In 1971, the first hotel at Genting Highlands was successfully completed and was then named Highlands Hotel (now renamed Theme Park Hotel).
Since the opening of the first hotel in 1971, Genting Highlands Resort continued to grow from strength to strength. The development of the area continued to this present day to enhance Genting Highlands Resort as the premier holiday destination in the region while ensuring that the natural beauty of the rain forest is maintained.
To date, Genting Highlands Resort has six hotels (namely Maxims, Genting Hotel, Highlands Hotel, Resort Hotel, Theme Park Hotel and First World Hotel) and two apartment blocks (Ria and Kayangan Apartments) at the hilltop and Awana Genting Highlands Golf and Country Resort.
Together with integrated world-standard entertainment facilities encompassing various leisure, indoor and outdoor theme parks and gaming facilities, Genting Highlands Resort has become the "City of Entertainment" and Malaysia's Premier Resort.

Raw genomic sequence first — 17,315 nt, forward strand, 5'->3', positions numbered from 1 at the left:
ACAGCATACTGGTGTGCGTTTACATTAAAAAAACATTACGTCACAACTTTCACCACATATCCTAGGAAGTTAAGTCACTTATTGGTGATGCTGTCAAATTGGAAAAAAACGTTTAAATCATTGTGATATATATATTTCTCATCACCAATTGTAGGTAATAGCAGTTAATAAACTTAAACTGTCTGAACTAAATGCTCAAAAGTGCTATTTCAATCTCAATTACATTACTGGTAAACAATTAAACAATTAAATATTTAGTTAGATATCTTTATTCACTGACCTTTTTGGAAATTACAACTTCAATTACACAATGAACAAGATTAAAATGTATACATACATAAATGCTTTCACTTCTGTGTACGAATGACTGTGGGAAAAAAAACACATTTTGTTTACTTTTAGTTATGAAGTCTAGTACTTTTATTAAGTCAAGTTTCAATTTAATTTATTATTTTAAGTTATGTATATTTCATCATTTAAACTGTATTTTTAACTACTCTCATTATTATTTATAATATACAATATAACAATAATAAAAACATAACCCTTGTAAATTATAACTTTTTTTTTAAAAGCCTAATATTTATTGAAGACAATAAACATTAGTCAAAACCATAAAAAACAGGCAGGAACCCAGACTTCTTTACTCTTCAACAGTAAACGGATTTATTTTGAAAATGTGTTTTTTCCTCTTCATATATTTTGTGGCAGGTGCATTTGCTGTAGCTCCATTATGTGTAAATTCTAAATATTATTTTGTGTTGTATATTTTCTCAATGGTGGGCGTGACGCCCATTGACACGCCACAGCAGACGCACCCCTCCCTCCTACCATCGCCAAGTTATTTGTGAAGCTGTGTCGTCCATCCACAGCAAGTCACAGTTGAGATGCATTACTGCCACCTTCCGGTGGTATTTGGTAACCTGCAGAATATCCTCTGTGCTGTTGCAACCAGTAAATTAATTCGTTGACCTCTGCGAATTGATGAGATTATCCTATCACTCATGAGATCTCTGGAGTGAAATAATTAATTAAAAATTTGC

In 1997, Genting Highlands Resort further boosted its facility attraction with Genting Skyway cable car system that provides a 3.38 km transport to the hilltop. Genting Skyway is also recognised as the "World's Fastest Mono Cable Car System" with a maximum speed of 21.6 km per hour and the "Longest Cable Car in Malaysia and Southeast Asia".

It is sometimes informally known as the Las Vegas of Malaysia, dubbed the "City of Entertainment" as it has the only legal land-based casino, Casino de Genting in the country and is run by Genting Malaysia Bhd, a subsidiary of Genting Group.


Resorts World Genting has six hotels. In 2006 Guinness World Records listed the First World Hotel as the world's largest hotel with a total of 6,228 rooms.


  • Bakery - Pastries, sandwiches & desserts
  • Coffee Terrace - Asian and Western buffet
  • Genting Palace Restaurant - Cantonese cuisine